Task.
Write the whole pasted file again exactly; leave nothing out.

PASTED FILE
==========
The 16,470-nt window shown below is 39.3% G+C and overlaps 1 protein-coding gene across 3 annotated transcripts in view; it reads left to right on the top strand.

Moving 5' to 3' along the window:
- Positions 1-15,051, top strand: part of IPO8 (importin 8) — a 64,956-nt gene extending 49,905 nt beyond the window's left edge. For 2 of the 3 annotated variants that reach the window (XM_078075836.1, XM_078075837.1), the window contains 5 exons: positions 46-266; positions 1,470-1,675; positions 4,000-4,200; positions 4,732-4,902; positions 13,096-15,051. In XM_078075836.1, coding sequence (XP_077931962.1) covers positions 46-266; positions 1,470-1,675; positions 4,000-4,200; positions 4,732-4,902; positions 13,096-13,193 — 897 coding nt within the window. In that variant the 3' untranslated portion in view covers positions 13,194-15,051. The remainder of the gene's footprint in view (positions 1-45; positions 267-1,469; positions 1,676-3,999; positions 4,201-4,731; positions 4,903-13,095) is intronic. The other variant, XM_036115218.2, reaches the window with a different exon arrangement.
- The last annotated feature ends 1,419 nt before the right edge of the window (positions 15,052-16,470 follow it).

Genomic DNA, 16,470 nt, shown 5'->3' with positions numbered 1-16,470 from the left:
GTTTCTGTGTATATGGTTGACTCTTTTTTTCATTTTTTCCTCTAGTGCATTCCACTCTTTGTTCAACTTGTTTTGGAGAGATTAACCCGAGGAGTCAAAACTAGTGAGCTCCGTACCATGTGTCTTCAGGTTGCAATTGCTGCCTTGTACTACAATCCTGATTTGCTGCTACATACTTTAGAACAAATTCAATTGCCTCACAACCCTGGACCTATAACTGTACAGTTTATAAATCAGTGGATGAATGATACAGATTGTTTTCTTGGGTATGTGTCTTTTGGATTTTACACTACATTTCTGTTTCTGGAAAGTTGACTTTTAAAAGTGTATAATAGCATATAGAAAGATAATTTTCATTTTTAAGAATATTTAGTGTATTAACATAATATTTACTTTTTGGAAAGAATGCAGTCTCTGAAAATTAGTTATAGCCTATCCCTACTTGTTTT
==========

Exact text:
The 16,470-nt window shown below is 39.3% G+C and overlaps 1 protein-coding gene across 3 annotated transcripts in view; it reads left to right on the top strand.

Moving 5' to 3' along the window:
- Positions 1-15,051, top strand: part of IPO8 (importin 8) — a 64,956-nt gene extending 49,905 nt beyond the window's left edge. For 2 of the 3 annotated variants that reach the window (XM_078075836.1, XM_078075837.1), the window contains 5 exons: positions 46-266; positions 1,470-1,675; positions 4,000-4,200; positions 4,732-4,902; positions 13,096-15,051. In XM_078075836.1, coding sequence (XP_077931962.1) covers positions 46-266; positions 1,470-1,675; positions 4,000-4,200; positions 4,732-4,902; positions 13,096-13,193 — 897 coding nt within the window. In that variant the 3' untranslated portion in view covers positions 13,194-15,051. The remainder of the gene's footprint in view (positions 1-45; positions 267-1,469; positions 1,676-3,999; positions 4,201-4,731; positions 4,903-13,095) is intronic. The other variant, XM_036115218.2, reaches the window with a different exon arrangement.
- The last annotated feature ends 1,419 nt before the right edge of the window (positions 15,052-16,470 follow it).

Genomic DNA, 16,470 nt, shown 5'->3' with positions numbered 1-16,470 from the left:
GTTTCTGTGTATATGGTTGACTCTTTTTTTCATTTTTTCCTCTAGTGCATTCCACTCTTTGTTCAACTTGTTTTGGAGAGATTAACCCGAGGAGTCAAAACTAGTGAGCTCCGTACCATGTGTCTTCAGGTTGCAATTGCTGCCTTGTACTACAATCCTGATTTGCTGCTACATACTTTAGAACAAATTCAATTGCCTCACAACCCTGGACCTATAACTGTACAGTTTATAAATCAGTGGATGAATGATACAGATTGTTTTCTTGGGTATGTGTCTTTTGGATTTTACACTACATTTCTGTTTCTGGAAAGTTGACTTTTAAAAGTGTATAATAGCATATAGAAAGATAATTTTCATTTTTAAGAATATTTAGTGTATTAACATAATATTTACTTTTTGGAAAGAATGCAGTCTCTGAAAATTAGTTATAGCCTATCCCTACTTGTTTT